Close ɘ ⟨і/i⟩ ʉ ⟨ү/ú⟩ ʊ ⟨ұ/u⟩
Diphthong[clarification needed] i̯ɘ ⟨е/e⟩ əj ⟨и/í⟩ ʊw ⟨у/ý⟩
Mid e ⟨э/e⟩ ə ⟨ы/y⟩ o ⟨о/o⟩
Open æ ⟨ә/á⟩ ø ⟨ө/ó⟩ ɑ ⟨а/a⟩
Kazak vowels by their pronounciation
Front Back
unrounded rounded unrounded rounded
Close ɘ ⟨і/i⟩ y ⟨ү/ü⟩ ə ⟨ы/ı⟩ ʊ ⟨ұ/u⟩
Open e ⟨э/e⟩ / æ ⟨ә/ä⟩ œ ⟨ө/ö⟩ ɑ ⟨а/a⟩ o ⟨о/o⟩

The problem of the diphthongs:

  • The diphthongs such as əj ⟨и/í⟩, ʊw ⟨у/ý⟩ and i̯ɘ ⟨е/e⟩ as well as ё, ю, я appeared due to the strong Russian influence during the Soviet period. The Soviets decided to write the Russian names and words the same way in other languages and introduced alien letters and sounds to the Kazak language. However, most of Kazaks who do not speak Russian simply can not pronounce them and replace those sounds with Kazak equivalents. Moreover, these Russian sounds replaced some Kazak letters and artificially created the diphthongs, violating the law of syngarmony. For example, the word for 'to study' - 'оқыў' became 'оқу'; the word 'тию' replaced two words such as 'to touch' - 'тійіў' and 'to forbid' - 'тыйыў'. Even nowadays different dictionaries give different versions of words. In reality, most of the specialists who work at the language institution and who created the new latin alphabet, were born and raised in the Soviet Union. Thus, they firmly state to preserve the Russian letters in Kazak language while young generation with no authority recall scientists to give the syngarmony back to the Kazak language.
  • Thus, Kazak (Russian) diphthongs historically has been: И - ıy/iy; У - uw/üw/ıw/iw; Е - e (not 'ye' in the beginning of a word); Ё - yo (this combination of sounds doesn't exist in Kazak), Я - ya/ye/yä, Ю - yuw/yüw/yıw/yiw.

Morphology and syntax

Kazak is generally verb-final, though various permutations on SOV (subject–object–verb) word order can be used, depending on the logically stressed part of the sentence.[25] Inflectional and derivational morphology, both verbal and nominal, in Kazak, exists almost exclusively in the form of agglutinative suffixes. Kazak is a nominative-accusative, head-final, left-branching, dependent-marking language.[9]

Declension of nouns[9]
Case Morpheme Possible forms кеме "ship" ауа "air" шелек "bucket" сәбіз "carrot" бас "head" тұз "salt"
Nom кеме ауа шелек сәбіз бас тұз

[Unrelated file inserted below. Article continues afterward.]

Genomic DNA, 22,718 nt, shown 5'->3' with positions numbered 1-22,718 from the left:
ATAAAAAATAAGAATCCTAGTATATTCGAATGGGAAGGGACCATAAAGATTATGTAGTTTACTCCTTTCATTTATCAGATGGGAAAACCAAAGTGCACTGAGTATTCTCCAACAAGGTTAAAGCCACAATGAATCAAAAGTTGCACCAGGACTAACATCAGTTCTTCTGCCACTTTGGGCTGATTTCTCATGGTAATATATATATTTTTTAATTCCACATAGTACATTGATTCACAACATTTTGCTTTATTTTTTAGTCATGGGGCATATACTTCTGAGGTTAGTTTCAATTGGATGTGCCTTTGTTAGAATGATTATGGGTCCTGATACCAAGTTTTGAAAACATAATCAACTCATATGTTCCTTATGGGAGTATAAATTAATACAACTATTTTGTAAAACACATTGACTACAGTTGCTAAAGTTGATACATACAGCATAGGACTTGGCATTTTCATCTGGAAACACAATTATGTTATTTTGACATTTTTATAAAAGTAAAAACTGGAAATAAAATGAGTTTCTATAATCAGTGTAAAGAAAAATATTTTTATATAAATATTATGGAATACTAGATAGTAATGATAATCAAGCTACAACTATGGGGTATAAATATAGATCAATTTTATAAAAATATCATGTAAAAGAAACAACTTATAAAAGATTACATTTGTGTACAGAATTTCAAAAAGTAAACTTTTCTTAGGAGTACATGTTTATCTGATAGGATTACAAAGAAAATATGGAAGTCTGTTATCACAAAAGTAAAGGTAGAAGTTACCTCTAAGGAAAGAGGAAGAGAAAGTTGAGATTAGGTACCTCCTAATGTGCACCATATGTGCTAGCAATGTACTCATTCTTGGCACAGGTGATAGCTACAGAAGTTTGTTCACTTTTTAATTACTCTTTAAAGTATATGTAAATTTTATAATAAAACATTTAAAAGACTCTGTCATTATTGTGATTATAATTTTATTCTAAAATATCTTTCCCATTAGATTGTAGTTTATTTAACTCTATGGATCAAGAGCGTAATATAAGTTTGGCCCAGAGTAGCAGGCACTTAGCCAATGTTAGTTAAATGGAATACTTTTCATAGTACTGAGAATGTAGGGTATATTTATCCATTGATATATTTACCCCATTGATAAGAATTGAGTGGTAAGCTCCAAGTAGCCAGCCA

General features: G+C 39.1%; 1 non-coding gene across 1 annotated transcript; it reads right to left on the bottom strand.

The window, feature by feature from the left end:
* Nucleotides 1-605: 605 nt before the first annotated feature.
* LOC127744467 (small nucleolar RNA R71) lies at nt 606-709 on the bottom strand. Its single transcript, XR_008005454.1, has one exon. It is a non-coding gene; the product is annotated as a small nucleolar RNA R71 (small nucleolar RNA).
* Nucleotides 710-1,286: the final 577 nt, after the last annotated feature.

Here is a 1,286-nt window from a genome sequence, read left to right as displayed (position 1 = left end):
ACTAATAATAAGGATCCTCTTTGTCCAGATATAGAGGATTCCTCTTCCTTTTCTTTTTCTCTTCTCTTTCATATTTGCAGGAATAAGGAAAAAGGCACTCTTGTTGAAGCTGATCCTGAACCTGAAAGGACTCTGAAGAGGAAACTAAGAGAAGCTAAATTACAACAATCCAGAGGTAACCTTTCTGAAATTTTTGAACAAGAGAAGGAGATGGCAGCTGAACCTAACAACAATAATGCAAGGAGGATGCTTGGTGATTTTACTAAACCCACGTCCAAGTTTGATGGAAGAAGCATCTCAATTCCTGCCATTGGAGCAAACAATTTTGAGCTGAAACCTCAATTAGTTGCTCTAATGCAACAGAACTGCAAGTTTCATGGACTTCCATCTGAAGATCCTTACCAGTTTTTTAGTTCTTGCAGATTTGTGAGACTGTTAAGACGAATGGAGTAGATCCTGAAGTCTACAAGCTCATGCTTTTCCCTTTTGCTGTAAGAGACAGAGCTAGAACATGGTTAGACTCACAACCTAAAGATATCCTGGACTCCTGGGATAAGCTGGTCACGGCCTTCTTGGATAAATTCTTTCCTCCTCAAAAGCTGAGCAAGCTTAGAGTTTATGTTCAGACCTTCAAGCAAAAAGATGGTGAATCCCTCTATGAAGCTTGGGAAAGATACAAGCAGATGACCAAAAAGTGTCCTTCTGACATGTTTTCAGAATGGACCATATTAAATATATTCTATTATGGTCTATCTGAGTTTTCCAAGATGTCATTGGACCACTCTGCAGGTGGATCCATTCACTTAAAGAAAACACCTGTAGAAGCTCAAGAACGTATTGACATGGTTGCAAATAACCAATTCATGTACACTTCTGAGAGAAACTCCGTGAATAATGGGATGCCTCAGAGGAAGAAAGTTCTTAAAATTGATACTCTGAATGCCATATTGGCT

Acc -nı -ні, -ны, -ді, -ды, -ті, -ты, -н кемені ауаны шелекті сәбізді басты тұзды
Gen -nıń -нің, -ның, -дің, -дың, -тің, -тың кеменің ауаның шелектің сәбіздің бастың тұздың
Dat -ga -ге, -ға, -ке, -қа, -не, -на кемеге ауаға шелекке сәбізге басқа тұзға
Loc -da -де, -да, -те, -та кемеде ауада шелекте сәбізде баста тұзда
Abl -dan -ден, -дан, -тен, -тан, -нен, -нан кемеден ауадан шелектен сәбізден бастан тұздан
Inst -men -мен(ен) -бен(ен) -пен(ен) кемемен ауамен шелекпен сәбізбен баспен тұзбен


Kazak has eight personal pronouns:

Personal pronouns[9]
Singular Plural
Kazakh (transliteration) English Kazakh (transliteration) English
Мен (Men) I Біз (Biz) We
Сен (Sen) You (informal) Сіз (Siz) You (plural and singular formal)
Ол (Ol) He/She/It Олар (Olar) They

The declension of the pronouns is outlined in the following chart. Singular pronouns (with the exception of сіз, which used to be plural) exhibit irregularities, while plural pronouns don't. Irregular forms are highlighted in bold.[9]

Declension of pronouns[9]
Nom мен сен ол біз сіз олар
Acc мені сені оны бізді сізді оларды
Gen менің сенің оның біздің сіздің олардың
Dat маған саған оған бізге сізге оларға
Loc менде сенде онда бізде сізде оларда
Abl менен сенен одан бізден сізден олардан
Inst менімен сенімен онымен бізбен сізбен олармен

In addition to the pronouns, there are several more sets of morphemes dealing with person.[9]

Morphemes indicating person[9]
pronouns copulas possessive endings past/conditional
1st sg мен -mın -(ı)m -(ı)m
2nd sg сен -sıń -(ı)ń -(ı)ń
3rd sg ол -dır
1st pl біз -mız -(ı)mız -(ı)k
2nd sng formal & pl сіз -sız -(ı)ńız -(ı)nız
3rd pl олар -dır

Tense, aspect and mood

Kazak may express different combinations of tense, aspect and mood through the use of various verbal morphology or through a system of auxiliary verbs, many of which might better be considered light verbs. The present tense is a prime example of this; progressive tense in Kazak is formed with one of four possible auxiliaries. These auxiliaries "отыр" (sit), "тұр" (stand), "жүр" (go) and "жат" (lie), encode various shades of meaning of how the action is carried out and also interact with the lexical semantics of the root verb: telic and non-telic actions, semelfactives, durative and non-durative, punctual, etc. There are selectional restrictions on auxiliaries: motion verbs, such as бару (go) and келу (come) may not combine with "отыр". Any verb, however, can combine with "жат" (lie) to get a progressive tense meaning.[9]